Year Released: 2005
MPAA Rating: R
Running Time: 127 minutes
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Jim Sheridan directed one of the best movies in recent years that no one saw: 2002’s “In America.” That film chronicled an Irish immigrant family’s attempts to put personal tragedy behind it by getting a fresh start in New York City. The concept wasn’t the freshest, but Sheridan infused the picture with a refreshingly optimistic perspective, reinforced by great acting. Sheridan’s latest, “Get Rich or Die Tryin,’” is another retelling of an old saw, this time it’s the story of a young man who raises himself out of a life of crime and poverty to become one of the music industry’s biggest stars.
And seeing as the star is rapper Curtis “50 Cent” Jackson, one suspects this effort will be a little more high profile.
Based on Jackson’s life story, “Get Rich” tells the story of Marcus, a young boy growing up in Queens with his drug dealing mom. His father is absent, but mother and son are quite close, and she encourages his nascent attempts at rapping. When she gets murdered by an unknown assailant, however, Marcus goes to live with his grandparents and eight other kids. After a few weeks of wearing hand-me-downs, Marcus makes up his mind to follow in Mom’s footsteps, and he too starts dealing drugs. Before long, he’s attracted the notice of his mother’s old boss, Majestic (Adewale Akinnuoye-Agbaje), and is given his own corner on which to deal coke.
Fast forward several years and Marcus is still dealing, but the appearance of crack on the streets means more money and his own crew. Soon Majestic is singling him out as his hardest working earner, even garnering the attention of the big boss, Levar (Bill Duke). It all sounds pretty sweet, and it is, until the police find (planted?) drugs in Marcus’ apartment and he’s sent to prison. While there, he resolves to get his act together musically, and even makes the acquaintance of his future manager, Bama (Terrence Howard, appearing in his 800th movie this year). The shower scene in which the two are “introduced” is one of the high points of the movie. All that’s left is to see if Marcus (who goes by the nom de rap “Young Caesar”) can beat the odds and succeed as a hip hop artist.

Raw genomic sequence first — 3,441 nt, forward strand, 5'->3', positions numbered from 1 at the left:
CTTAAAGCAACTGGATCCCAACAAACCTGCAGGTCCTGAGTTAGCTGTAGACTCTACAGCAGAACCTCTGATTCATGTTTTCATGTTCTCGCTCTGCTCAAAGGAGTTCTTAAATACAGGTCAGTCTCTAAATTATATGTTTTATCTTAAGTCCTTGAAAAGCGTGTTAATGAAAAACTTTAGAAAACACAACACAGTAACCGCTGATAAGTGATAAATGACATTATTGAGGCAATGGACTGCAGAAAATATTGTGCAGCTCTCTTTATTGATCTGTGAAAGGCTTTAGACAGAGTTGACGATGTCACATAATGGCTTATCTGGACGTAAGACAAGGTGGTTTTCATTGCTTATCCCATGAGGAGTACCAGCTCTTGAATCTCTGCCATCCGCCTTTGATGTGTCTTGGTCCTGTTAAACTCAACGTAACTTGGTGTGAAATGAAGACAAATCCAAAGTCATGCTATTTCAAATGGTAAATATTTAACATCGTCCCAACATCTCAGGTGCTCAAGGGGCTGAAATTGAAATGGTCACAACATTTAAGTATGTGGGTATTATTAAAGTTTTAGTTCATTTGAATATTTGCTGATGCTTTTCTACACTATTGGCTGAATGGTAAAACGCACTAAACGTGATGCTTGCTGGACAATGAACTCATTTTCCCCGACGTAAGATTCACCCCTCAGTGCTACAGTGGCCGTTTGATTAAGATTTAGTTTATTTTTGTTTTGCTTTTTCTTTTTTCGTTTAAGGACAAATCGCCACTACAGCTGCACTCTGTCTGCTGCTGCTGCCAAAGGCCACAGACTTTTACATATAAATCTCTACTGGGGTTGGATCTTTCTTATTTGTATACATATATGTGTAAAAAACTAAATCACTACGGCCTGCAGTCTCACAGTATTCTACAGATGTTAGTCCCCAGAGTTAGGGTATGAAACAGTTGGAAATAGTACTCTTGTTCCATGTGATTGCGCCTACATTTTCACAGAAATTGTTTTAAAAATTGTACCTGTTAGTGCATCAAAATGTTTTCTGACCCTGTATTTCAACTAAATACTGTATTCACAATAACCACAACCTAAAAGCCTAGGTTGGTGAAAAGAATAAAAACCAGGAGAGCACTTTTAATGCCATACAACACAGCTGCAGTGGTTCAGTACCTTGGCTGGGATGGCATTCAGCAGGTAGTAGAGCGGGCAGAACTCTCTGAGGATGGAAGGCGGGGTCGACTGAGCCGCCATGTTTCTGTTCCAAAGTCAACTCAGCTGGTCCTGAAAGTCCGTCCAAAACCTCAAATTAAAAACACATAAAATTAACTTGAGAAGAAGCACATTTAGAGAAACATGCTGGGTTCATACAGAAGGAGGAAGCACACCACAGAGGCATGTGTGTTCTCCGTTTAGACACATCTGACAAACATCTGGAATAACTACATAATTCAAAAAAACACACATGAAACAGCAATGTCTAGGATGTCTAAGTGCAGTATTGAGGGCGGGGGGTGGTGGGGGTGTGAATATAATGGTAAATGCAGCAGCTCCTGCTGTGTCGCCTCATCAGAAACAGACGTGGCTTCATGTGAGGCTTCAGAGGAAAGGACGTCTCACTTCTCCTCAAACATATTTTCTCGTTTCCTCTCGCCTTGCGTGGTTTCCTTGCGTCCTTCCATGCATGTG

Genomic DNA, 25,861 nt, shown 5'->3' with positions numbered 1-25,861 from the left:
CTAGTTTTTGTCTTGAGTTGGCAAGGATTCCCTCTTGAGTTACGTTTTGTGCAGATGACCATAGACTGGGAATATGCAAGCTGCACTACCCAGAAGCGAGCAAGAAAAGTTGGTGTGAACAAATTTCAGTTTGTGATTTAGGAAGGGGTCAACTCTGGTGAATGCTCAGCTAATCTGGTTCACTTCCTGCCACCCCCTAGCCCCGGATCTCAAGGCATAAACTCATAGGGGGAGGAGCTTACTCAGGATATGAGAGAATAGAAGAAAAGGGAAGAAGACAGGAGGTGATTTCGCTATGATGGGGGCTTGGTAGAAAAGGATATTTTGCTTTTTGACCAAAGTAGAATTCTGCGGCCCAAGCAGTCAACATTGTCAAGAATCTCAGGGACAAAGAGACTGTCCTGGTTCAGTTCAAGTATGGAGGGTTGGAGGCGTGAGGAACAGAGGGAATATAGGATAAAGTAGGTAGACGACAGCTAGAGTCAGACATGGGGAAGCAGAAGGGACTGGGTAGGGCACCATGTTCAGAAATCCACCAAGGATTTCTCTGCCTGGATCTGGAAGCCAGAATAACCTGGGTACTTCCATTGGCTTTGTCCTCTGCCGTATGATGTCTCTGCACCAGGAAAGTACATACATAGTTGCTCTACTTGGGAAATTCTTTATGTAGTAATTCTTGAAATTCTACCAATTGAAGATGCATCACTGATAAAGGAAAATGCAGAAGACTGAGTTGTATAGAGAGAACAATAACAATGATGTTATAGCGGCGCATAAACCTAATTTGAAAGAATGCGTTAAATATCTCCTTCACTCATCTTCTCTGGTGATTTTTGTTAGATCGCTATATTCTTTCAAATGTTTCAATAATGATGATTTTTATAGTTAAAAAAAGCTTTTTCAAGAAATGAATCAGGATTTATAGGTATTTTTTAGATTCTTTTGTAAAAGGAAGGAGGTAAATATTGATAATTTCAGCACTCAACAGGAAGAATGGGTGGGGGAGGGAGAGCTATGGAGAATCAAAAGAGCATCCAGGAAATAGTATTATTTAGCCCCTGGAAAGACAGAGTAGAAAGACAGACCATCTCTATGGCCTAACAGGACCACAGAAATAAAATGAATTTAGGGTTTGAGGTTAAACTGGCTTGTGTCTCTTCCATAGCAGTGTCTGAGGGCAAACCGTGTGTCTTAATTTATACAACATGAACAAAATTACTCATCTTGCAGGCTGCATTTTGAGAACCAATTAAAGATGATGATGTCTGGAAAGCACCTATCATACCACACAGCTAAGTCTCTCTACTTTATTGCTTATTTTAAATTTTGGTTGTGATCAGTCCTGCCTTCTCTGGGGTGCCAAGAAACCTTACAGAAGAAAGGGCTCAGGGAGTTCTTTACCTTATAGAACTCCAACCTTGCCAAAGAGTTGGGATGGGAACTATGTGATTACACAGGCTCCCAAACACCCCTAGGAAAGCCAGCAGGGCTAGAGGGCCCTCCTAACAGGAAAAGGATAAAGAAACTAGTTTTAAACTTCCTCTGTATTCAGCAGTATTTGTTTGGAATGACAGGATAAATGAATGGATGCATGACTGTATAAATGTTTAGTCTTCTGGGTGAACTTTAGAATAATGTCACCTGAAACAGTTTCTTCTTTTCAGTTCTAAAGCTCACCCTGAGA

As I mentioned earlier, “Get Rich or Die Tryin’” is pretty standard storytelling. That it’s “based on a true story” doesn’t mean we haven’t seen similar tales of someone rising above their surroundings on the big screen a hundred times before. Think of it as Mariah Carey’s “Glitter,” only with more murders.
Okay, that’s not entirely fair. Sheridan does his best with the material, crafting another movie that showcases what one assumes is his favorite (American) city. New York is lovingly shot, which isn’t always an easy proposition for a place like Jamaica, Queens. He also gets strong supporting roles from the likes of Howard (hardly a difficult proposition) and Joy Bryant (as Marcus’ childhood sweetheart).
Of course, the weight of this endeavor rests primarily on “Fiddy’s” shoulders. The guy managed to get out of “the game” and survived getting shot nine times in real life, but carrying a feature film is another thing entirely. He’s not entirely unwatchable – there are some moments of actual emotion in his performance – but you can almost tell which scenes were shot first. One example is the aforementioned shooting, where he somehow keeps his face neutral even as he’s bleeding out on the street. Too much of the time, Jackson is a complete blank, like he’s bored with his own story.
Coming into this knowing little about 50 Cent aside from the usual (shot a bunch of times, mumbles when he raps, has tiny ears), and being curious about all the hoopla surrounding his persona, I found myself occasionally engaged by his story. There are undercurrents of something interesting going on in “Get Rich or Die Tryin,’” but Jackson’s lackluster effort and a laughably contrived third act (will he find out who his father is and get revenge on his mother’s killer?) keep this from distancing itself from any number of similarly themed flicks.
Posted on November 9, 2005 in Reviews by Pete Vonder Haar
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